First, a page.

The distance between Shanghai and San Francisco is around 6,135 miles (9,873 km), and a team of scientists aims to make that trip possible in 100 minutes. Researchers at Harbin Institute of Technology's Complex Flow and Heat Transfer Lab have developed new tech that allows submarines to traveling a crazy-high speeds beneath the water. The solution? Create an air "bubble" of sorts that leverages supercavitation, a technology applied to torpedoes, to reduce drag caused by water while in route. Theoretically, this means that the vehicles could reach the speed of sound underwater (around 5,800km/h or 3,694 MPH while submerged), reducing the travel time between the aforementioned cities to under two hours.
As you might expect, several issues face the implementation of the tech -- like the fact that the sub would have to be launched at a high rate of speed to maintain the requisite air bubble. Traditional steering methods (read: rudders) wouldn't work inside the air pocket either, as they wouldn't have water to push back on. However, to combat the two conundrums, researchers say allowing a vessel to constantly "shower" a liquid membrane on its surface would reduce drag until it gets up to speed. From there, the same membrane creates the supercavitation and controlling the friction on it would aid navigation. Even with those issues under control, a rocket engine with a range that would enable such long trips still needs to be developed. So for now, you'll have to stick to spending several hours flying the friendly skies.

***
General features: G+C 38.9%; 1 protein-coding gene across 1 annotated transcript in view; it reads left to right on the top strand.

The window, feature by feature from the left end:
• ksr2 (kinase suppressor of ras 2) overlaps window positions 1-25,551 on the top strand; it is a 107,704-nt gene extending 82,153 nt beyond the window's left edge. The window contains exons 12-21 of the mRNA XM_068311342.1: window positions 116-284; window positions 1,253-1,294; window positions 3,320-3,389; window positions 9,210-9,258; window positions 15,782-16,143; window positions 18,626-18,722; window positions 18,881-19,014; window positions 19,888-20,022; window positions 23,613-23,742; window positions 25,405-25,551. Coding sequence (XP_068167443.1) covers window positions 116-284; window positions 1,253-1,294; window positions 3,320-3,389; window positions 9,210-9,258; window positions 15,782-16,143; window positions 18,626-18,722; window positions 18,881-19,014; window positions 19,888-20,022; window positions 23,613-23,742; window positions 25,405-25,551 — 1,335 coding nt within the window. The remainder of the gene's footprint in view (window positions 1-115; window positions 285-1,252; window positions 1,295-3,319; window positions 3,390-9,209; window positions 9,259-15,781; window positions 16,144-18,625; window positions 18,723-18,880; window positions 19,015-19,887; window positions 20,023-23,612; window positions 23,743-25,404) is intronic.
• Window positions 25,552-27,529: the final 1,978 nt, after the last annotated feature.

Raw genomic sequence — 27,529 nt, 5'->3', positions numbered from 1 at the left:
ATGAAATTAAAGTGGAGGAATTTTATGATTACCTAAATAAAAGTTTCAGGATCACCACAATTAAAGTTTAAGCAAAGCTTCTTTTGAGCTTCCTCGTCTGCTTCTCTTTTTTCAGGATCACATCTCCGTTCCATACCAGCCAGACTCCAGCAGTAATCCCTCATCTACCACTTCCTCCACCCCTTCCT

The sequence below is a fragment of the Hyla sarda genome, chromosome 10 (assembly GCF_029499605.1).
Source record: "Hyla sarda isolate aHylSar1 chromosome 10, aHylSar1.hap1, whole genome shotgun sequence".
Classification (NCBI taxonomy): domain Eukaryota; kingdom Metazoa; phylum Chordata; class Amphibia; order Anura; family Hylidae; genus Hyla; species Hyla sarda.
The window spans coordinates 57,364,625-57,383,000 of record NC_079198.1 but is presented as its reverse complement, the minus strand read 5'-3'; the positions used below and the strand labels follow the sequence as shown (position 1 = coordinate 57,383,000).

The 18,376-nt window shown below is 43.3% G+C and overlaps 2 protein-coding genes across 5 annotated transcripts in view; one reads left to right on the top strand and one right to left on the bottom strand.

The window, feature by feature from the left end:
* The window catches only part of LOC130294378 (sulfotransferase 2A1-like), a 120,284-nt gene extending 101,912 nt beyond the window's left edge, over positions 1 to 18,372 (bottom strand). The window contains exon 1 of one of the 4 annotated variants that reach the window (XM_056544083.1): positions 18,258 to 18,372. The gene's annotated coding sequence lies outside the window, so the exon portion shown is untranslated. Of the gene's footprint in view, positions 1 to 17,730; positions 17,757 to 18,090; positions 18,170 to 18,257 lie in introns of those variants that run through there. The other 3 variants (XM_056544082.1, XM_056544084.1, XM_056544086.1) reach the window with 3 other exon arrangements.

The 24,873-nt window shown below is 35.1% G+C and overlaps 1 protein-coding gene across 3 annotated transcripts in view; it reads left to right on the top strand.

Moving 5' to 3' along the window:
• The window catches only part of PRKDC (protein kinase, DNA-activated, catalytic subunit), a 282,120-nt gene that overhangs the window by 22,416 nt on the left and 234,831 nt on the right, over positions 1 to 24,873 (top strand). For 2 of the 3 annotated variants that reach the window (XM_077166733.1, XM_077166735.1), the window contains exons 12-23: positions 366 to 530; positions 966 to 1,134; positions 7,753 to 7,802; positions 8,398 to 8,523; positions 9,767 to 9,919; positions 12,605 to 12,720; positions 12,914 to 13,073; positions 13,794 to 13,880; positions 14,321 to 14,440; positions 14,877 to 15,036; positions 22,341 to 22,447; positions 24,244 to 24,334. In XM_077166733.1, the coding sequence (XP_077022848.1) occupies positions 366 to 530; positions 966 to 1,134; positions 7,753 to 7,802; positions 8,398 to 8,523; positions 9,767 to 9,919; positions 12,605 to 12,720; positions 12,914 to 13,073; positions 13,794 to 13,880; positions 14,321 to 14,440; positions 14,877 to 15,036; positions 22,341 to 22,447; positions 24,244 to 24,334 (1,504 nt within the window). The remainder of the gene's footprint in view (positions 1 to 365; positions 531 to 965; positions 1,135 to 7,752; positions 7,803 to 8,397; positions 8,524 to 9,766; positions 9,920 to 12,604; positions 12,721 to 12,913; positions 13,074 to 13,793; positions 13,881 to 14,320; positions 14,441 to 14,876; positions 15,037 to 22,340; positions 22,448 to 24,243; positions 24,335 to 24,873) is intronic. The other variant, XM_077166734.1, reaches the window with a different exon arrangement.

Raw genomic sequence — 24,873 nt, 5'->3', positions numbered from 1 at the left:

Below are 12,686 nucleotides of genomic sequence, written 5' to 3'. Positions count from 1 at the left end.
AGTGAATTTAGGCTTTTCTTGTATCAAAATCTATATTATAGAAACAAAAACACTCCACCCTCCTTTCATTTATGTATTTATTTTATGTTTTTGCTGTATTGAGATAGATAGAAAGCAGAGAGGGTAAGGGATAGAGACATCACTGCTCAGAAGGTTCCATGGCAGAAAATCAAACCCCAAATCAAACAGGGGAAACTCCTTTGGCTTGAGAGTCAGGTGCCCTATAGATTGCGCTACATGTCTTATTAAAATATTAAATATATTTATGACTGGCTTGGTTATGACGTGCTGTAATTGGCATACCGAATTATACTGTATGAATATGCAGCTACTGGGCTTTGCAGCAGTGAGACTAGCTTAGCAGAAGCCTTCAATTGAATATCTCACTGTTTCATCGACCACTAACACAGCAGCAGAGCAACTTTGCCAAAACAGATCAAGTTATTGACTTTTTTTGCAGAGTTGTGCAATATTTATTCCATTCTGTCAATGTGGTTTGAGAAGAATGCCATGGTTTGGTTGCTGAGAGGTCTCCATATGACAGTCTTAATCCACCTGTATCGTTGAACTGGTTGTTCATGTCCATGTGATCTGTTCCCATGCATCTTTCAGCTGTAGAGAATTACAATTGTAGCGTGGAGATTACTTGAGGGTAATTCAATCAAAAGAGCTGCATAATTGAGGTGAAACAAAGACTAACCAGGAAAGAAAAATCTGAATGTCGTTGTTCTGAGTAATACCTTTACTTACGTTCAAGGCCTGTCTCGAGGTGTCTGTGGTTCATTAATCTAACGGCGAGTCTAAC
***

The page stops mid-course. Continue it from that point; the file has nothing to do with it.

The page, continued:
Update: The headline of this story has been updated to reflect that the research into the supersonic tech is on-going and theoretical. It wasn't intended to be misleading, but I can certainly see how it was.
[Image credit: Sam Yeh/AFP/Getty Images]